A roast chicken is a beautiful thing to behold. It has a delicate layer of crackling, golden-brown skin, and holds the promise of succulent, juicy, well-seasoned meat. Often, it's the first thing a person learns to cook, because what could be easier? Season the bird, put it in the oven and, about 45 minutes later, dinner's ready.
All too often, though, it disappoints: either the breast is dry, or the legs are undercooked and pink at the bone. The problem is that the white and dark meats need different cooking times - the breast is leaner and dries out if overcooked, while the legs need a longer time in the oven. If I'm making roast chicken for me and my husband, I carve the legs and breasts from the carcass, lay everything on the pan and then cook them together, taking the pieces from the oven at different times according to when they're done. While this is good for the flavour and texture of the chicken, it doesn't make for pretty presentation, and shouldn't be served to company.
Probably the best way to cook a whole roast chicken is to put it on a rotisserie. Because the heat circulates around the bird as it turns on the spit - not just on the exterior of the bird, but also through the cavity - the chicken stays moist. Unfortunately, most of us don't have a rotisserie in our ovens.
Some cooks swear by brining the bird: dissolve salt and sugar in water, flavour it with herbs and/or spices, then drop the bird in and refrigerate it for several hours. Through osmosis, the flavoured water is sucked into the flesh, making it moister. You have to be careful with this, however, because if it's left in the brine for too long, the bird will be too salty. Some people dislike the texture of brined chicken, saying it resembles ham or other types of cured meat. To avoid dry breast meat, other cooks spread flavoured, softened butter over the meat, but under the skin; or they baste it constantly with the melted drippings.
I've experimented with many ways of cooking roast chicken that will please both white meat and dark meat eaters, and also look attractive when served - and it's still a work in progress. Right now, I'm convinced that one of the simplest methods is the best. I never truss the bird: French chefs may argue with this, because an untrussed chicken doesn't look as nice when cooked, but trussing it draws the legs closer to the body and makes it more compact, which means it takes even longer for the dark meat to be done. Use only medium-sized birds that are about 1.5kg to 2kg.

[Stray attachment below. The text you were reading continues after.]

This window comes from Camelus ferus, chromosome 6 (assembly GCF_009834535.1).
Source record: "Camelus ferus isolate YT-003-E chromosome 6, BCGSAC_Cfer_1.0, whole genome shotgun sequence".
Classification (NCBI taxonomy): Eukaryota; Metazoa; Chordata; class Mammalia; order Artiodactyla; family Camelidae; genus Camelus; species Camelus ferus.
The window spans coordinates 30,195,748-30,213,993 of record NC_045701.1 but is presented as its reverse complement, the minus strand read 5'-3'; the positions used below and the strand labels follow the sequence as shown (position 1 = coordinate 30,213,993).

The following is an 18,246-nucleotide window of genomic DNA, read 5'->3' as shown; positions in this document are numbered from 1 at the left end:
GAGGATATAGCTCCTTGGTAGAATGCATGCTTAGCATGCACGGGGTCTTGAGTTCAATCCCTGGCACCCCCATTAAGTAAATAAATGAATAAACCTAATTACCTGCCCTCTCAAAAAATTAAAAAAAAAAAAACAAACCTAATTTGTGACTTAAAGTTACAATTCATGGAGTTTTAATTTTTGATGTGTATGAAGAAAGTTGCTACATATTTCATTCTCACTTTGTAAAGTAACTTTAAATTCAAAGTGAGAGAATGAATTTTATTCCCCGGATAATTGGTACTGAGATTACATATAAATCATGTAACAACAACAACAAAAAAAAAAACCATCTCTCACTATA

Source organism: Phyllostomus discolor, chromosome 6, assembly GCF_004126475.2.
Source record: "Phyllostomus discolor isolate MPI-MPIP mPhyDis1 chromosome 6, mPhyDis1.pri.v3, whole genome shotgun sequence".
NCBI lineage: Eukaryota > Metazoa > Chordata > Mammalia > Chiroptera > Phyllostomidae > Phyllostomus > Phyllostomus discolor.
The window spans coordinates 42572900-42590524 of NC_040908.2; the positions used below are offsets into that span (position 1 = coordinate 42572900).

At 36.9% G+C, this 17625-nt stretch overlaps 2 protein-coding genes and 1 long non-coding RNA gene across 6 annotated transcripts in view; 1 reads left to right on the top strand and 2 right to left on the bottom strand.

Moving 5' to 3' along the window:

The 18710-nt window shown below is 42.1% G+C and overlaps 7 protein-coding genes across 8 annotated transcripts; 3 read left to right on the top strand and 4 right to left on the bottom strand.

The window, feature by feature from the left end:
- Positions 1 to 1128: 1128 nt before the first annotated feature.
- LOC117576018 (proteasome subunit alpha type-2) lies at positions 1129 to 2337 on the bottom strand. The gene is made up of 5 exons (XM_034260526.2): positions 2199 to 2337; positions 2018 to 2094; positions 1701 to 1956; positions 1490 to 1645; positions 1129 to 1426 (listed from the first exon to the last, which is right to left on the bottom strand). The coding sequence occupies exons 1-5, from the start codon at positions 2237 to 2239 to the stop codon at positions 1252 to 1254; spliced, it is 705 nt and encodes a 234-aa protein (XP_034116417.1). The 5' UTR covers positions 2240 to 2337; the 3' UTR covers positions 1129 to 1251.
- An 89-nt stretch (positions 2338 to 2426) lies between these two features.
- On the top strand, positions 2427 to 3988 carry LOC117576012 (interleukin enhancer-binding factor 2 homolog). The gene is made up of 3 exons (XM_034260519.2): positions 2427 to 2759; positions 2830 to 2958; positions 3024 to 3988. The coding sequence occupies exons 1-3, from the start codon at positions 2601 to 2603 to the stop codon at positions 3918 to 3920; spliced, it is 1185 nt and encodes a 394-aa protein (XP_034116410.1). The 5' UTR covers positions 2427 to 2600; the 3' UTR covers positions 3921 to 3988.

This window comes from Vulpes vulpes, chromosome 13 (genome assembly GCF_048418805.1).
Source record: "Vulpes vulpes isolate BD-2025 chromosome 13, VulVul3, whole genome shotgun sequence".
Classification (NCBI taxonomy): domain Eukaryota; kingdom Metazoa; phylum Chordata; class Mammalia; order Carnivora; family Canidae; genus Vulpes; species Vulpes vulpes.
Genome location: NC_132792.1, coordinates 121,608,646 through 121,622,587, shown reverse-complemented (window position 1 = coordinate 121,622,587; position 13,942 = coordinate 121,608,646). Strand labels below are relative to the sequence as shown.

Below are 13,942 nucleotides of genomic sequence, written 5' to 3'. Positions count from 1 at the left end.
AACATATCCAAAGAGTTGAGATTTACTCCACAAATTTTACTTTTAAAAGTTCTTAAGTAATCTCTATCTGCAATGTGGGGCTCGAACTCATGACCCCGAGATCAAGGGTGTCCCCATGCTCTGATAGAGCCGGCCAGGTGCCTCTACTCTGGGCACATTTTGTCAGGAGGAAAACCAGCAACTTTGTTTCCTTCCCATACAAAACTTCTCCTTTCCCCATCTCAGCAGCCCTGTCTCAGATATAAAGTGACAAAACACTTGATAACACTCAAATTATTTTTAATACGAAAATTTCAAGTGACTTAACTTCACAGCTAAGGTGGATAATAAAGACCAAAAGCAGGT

I never brine chicken because I lack the fridge space (it needs to be in a large enough container so it can "swim" in the liquid); instead, I just salt it inside and out, then refrigerate it for at least a day so the salt has time to penetrate deep into the flesh. Take the bird from the fridge and dry it with paper towels. Put it, breast-side down, on a V-shaped roasting rack set over a baking pan: by cooking it with the breast down, the fat from the moister part of the bird (the back, tail and legs) melts and bastes the drier meat. Leave it at room temperature for about 45 minutes (if it's a warm day, put it in an air-conditioned room). At least 20 minutes before cooking the chicken, pre-heat the oven to 250 degrees Celsius, using the fan setting, if your oven has it. Put the chicken in the oven and roast it for 30 to 45 minutes, or until the skin is deep golden (if it starts getting darker than that before it's done, lay a sheet of aluminium foil loosely over it). To test that it's done, take the end of the drumstick in your towel-wrapped hand and shake it gently back and forth; if the thigh moves loosely in the joint where it meets the carcass, remove the chicken from the oven and leave it for about 15 minutes to rest, which makes it easier to carve.
Truc (tryk): noun, masculine, trick, gimmick, device. A French word for a chef's secret.